AB: This is another one that depends on the mood you catch me in, but I’ve been saying Nevil Shute’s Lonely Road for a while now. It’s generally placed as one of his pre-war books, and I read it first as just a good yarn, but that’s not fair. For one thing it has a gloriously odd opening chapter, written from the point of view of someone who was extremely drunk at the time and somewhat concussed immediately afterwards – I’m rather impressed that his publishers were willing to run with it, given that he wasn’t an established name at the time. Secondly, there’s actually a grim post-war theme at the heart of it (it’s listed in the pre-war group because it was written before WWII). In a lot of ways it puts me in mind of Rebecca, but with the advantage that I don’t want to grab the protagonists by the scruffs of their necks and scream ‘just bloody talk to one another’ at them.

At the moment I’m working through all the Saint books (yes, as in the pre-Bond Roger Moore series) that we have in the house, which is rather more than we did – I picked up a dozen or so in a charity shop recently, some new to me, some that I read in my teens and had pretty much forgotten, so I’m reading them in order, which is interesting – for one thing the first few are much more serious than I expected, but on the other hand one of the light hearted collections that I’d always assumed was a later one (without ever thinking to glance at the copyright page) is actually from very close to the beginning.

KJC: There was a book my Grandpa used to read to me all the time called “Who Are You Looking At?” that is my all time favorite. I know, kid’s book… but nostalgia wins here. And although I have plenty on my To Be Read list, I’m not currently reading anything.

eReader or physical books?

AB: For me this totally depends on what’s most convenient at the time. Physical books probably edge it because I haven’t found an e-reader that’s as comfortable to read as a paperback yet (I’m willing to assume that this is purely because I’m such a cheapskate) and because the local library has a rather slender collection of e-books.

KJC: Both. I don’t have to choose!

If reading and writing were banned, what would you do instead?

AB: Play with the cats. No, obviously not that, because I’m not a cat person. I’d say walk more, but I’m not twenty anymore and my ankles hate me, and I assume that listening to Radio 4 Extra is disqualified by association. I don’t know. I might have to actually talk to my husband.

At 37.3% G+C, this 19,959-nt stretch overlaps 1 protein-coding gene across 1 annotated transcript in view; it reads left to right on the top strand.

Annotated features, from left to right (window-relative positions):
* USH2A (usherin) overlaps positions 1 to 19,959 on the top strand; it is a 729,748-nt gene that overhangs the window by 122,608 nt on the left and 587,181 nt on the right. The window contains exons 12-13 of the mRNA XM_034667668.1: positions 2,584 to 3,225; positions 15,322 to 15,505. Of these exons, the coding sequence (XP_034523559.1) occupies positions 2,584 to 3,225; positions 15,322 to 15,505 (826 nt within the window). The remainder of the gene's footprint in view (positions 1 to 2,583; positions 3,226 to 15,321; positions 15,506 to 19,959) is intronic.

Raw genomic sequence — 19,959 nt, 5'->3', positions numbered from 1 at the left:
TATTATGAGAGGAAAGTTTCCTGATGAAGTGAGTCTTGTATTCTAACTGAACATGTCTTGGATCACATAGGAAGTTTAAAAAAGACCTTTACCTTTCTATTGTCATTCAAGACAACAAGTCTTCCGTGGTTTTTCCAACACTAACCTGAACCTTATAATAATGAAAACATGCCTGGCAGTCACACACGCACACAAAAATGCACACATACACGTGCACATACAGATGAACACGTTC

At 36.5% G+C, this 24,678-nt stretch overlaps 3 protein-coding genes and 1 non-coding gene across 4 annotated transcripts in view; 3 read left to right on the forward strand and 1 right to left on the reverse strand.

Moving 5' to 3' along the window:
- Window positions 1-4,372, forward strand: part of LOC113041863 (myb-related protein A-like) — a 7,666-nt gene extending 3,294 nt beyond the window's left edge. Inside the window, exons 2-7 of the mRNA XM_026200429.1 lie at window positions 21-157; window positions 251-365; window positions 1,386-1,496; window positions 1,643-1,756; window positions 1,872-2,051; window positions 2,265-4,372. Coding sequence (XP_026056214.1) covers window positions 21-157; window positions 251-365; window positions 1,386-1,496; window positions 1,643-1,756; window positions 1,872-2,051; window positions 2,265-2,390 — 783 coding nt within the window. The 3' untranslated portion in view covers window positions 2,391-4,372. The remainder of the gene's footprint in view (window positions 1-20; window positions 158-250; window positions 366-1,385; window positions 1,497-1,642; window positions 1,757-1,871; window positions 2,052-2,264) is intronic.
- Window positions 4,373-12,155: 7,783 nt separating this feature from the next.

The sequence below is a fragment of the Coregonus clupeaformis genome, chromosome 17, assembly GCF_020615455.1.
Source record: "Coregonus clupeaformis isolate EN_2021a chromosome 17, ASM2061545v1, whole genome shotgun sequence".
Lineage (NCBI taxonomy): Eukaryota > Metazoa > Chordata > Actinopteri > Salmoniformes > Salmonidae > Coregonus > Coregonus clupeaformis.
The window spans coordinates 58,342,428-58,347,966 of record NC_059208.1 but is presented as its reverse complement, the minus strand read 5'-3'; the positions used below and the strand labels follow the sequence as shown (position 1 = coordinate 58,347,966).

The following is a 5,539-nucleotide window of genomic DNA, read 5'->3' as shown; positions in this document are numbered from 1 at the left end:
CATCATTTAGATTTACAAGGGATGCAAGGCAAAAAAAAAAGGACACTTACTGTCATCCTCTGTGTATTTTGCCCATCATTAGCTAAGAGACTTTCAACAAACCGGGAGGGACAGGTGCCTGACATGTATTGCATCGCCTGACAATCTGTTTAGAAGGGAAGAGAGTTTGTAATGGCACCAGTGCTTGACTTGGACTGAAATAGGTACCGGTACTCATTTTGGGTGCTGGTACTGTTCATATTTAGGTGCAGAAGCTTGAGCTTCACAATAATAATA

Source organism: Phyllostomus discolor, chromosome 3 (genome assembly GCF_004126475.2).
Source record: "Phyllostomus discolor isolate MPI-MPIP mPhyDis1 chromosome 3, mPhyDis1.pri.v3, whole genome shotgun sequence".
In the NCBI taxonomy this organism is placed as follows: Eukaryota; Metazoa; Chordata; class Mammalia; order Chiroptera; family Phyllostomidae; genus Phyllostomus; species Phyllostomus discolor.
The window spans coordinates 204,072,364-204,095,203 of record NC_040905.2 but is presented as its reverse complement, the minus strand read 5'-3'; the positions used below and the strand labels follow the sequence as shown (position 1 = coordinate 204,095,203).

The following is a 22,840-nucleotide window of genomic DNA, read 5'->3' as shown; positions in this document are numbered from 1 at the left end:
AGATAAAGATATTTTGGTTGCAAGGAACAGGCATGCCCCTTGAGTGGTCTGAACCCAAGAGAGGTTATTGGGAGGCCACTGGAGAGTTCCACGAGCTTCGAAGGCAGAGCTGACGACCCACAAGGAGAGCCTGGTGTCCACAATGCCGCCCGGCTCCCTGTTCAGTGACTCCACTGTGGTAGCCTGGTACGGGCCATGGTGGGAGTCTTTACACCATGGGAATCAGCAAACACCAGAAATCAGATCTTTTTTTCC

KJC: Write in secret.

If your Glint story were to be filmed, who would you cast as the main character?

AB: I usually throw up a complete blank for fantasy casting, but for Chrissy I think Stephanie Cole would be perfect. (If you’re struggling to think of a Stephanie Cole character being nice to someone, even for cynical reasons, you haven’t heard of Cabin Pressure, which is a shame.) I’ll bet that the first character you thought of at her name was the black widow of Open All Hours, Delphine Featherstone, and perhaps the thought of her using her feminine wiles on anyone was a startling one, but what she and Chrissy share is a hard, guarded cynicism that’s hard to set aside, but harder still to live within.

KJC: Third Rosemary would be a newcomer. I can’t see anyone playing her.

What 3 things (not including paper, computer, pens) would you like to facilitate a good days writing?

AB: Can I have a force field to keep the cats off the keyboard? Or does that count as general writing implements?

Sticking to the realm of things that actually exist, plenty of nibbles, a dull job to alternate with the writing (weeding and polishing things are both good), and a good dollop of guilt (this seems to work equally well whether it’s generated by the thought that there’s something more important that I should be doing or by a deadline).

KJC: Music, cheesy poofs, and a minion to rub my shoulders and bring me tea.

If you could genetically cross and animal with a fruit or vegetable what would you choose and why? (When I was asked this for Tattooed Mummy’ blog I invented a Potato Spider, spinning its intricate webs of French Fries and Waffles.)

AB: If I can stretch the definition to include herbs I’d love to hybridize the cats with something to make them self-deodorising, like mint or parsley. Better still, bay – a bay-cat snoozing in the sunshine would smell divine, and be a delight to all the senses.

If I must have a fruit or vegetable I’ll cross them with lemons, please, because someone told me once that if you leave a lemon on the tree it unripens in the winter and re-ripens next summer & if that’s true then you would always have kittens to cheer you up in February, and mature cats to leave you alone to get on with stuff in summer. I did mention, didn’t I, that I’m not a cat person? Not at all. Honest.

KJC: I want a Grape Kangaroo…. a never ending supply of grapes. Reach into her pouch and BAM!… Grapes.

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About wombat37

A Yorkshireman in the green hills of Lancashire, UK Not a real wombat, obviously, or typing would become an issue. I do have short legs and a hairy nose, however. Oh, & a distinctive smell.

Posted on March 26, 2017, in Books, fiction, Interview, Writing. Bookmark the permalink. 1 Comment.